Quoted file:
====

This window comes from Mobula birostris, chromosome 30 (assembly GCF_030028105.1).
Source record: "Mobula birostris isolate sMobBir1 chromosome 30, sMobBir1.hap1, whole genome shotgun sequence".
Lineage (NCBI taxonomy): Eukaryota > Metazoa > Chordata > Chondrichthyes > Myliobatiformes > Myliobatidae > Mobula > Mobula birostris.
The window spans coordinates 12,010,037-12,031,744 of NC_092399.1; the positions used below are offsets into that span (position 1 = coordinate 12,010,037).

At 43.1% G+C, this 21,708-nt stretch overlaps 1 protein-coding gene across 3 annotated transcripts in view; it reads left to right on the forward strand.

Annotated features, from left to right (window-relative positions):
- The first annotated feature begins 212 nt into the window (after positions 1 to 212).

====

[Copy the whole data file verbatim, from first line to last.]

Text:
This window comes from Mobula birostris, chromosome 30 (assembly GCF_030028105.1).
Source record: "Mobula birostris isolate sMobBir1 chromosome 30, sMobBir1.hap1, whole genome shotgun sequence".
Lineage (NCBI taxonomy): Eukaryota > Metazoa > Chordata > Chondrichthyes > Myliobatiformes > Myliobatidae > Mobula > Mobula birostris.
The window spans coordinates 12,010,037-12,031,744 of NC_092399.1; the positions used below are offsets into that span (position 1 = coordinate 12,010,037).

At 43.1% G+C, this 21,708-nt stretch overlaps 1 protein-coding gene across 3 annotated transcripts in view; it reads left to right on the forward strand.

Annotated features, from left to right (window-relative positions):
- The first annotated feature begins 212 nt into the window (after positions 1 to 212).